The authors deftly point out that in the wake of this scarcity mindset it is often the small economic shocks—the unexpected illness, the sudden change in income, the school fees that weren’t figured into the monthly budget—that perpetuate the scarcity mindset.
What Mullainathan and Shafir suggest is that financial services can both help keep people from falling into a scarcity mindset and can keep people from making poor decisions while in a scarcity mindset. They note that people need to have cash when they need it, and there are two ways to cultivate this. First, people who are living in poverty need financial services that help build savings slack. Loans with built-in savings requirements address this, as do commitment savings accounts. Second, people who are living in poverty need products that prevent the firefighting that comes from economic shocks. Building a product for farmers that helps to smooth out income between harvest payments works toward this end. Loans, savings, or insurance for special events—weddings or funerals, for example—allow funds to be available when they are most needed.
This is why financial inclusion is more important than we ever knew—providing financial services helps to both prevent and alleviate mental bandwidth issues. Financial services might have psychological benefits that help people to make good decisions for themselves and their families. If Mullainathan and Shafir’s conclusions are correct, financial inclusion becomes a game-changer with major implications for decision-making at the base of the pyramid.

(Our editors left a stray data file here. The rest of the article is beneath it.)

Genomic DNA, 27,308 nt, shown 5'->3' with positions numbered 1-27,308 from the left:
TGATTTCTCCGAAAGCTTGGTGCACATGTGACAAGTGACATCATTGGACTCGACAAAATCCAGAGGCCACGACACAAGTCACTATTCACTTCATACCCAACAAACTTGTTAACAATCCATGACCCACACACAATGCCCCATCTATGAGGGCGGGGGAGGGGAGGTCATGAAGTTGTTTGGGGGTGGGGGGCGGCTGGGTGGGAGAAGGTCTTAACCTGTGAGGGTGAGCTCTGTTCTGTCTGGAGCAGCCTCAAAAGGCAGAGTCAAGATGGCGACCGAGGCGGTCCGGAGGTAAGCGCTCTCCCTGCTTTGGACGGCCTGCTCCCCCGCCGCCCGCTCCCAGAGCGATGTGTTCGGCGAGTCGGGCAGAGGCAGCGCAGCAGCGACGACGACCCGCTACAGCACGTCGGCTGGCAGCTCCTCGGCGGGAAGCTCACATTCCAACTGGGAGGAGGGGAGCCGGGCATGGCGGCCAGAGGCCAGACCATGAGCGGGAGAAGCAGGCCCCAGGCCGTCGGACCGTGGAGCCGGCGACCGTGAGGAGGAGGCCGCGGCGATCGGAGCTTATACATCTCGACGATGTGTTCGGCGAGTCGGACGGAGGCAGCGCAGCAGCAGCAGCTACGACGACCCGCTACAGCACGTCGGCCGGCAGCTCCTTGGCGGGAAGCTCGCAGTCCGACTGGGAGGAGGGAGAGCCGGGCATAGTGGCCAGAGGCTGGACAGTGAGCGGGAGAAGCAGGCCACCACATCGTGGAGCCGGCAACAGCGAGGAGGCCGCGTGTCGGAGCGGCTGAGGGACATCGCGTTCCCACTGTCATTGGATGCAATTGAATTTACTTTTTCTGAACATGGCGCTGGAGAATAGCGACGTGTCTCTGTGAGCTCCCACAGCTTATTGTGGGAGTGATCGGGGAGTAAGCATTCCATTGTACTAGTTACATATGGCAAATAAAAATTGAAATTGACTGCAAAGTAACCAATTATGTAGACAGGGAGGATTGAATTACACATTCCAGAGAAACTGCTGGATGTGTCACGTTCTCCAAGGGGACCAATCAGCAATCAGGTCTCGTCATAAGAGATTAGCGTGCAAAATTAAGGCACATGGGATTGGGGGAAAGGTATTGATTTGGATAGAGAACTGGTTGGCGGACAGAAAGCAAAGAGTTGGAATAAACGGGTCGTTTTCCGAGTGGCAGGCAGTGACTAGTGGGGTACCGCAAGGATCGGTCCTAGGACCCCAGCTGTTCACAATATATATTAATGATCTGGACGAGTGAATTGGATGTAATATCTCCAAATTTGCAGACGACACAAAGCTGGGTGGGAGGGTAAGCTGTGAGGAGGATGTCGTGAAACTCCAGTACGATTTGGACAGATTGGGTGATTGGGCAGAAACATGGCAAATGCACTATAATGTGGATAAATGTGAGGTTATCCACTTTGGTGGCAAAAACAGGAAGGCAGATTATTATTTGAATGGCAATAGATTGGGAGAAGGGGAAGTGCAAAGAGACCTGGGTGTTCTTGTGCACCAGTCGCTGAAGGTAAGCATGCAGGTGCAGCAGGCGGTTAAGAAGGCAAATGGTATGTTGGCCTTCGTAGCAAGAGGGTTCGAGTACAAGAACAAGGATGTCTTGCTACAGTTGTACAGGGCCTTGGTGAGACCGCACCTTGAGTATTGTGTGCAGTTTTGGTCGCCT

Underlying the solutions offered in Scarcity is a fresh perspective on economic development. It acknowledges the role of understanding behavior when building products and encouraging financial capability—principles that emerged in our “Roadmap” to Financial Inclusion. It also calls for us to “zoom out” and understand the trends, like demographic and urbanization trends, that are working in the lives of those at the bottom of the pyramid—the premise for our Mapping the Invisible Market work.
The book’s conclusions are refreshingly wide-reaching amidst other financial inclusion literature that I’m reading, which are mostly small, randomized control trials whose conclusions are by definition limited. It could be that the book tries to explain a bit too much, however, applying the same concepts to everyone in the world and to nearly every kind of problem. Though the authors are self-aware of this weakness, and in response they complicate their primary hypothesis, adding a few bells and whistles to explain the behavior of those living in poverty and appropriate solutions to scarcity at the bottom of the pyramid.
Whether Scarcity is read to be too far reaching or appropriately ambitious, we are eagerly anticipating Mullainathan’s remarks at our Financial Inclusion 2020 Global Forum. We can’t wait to learn more about why financial inclusion is more important than we ever knew.
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Image credit: Macmillan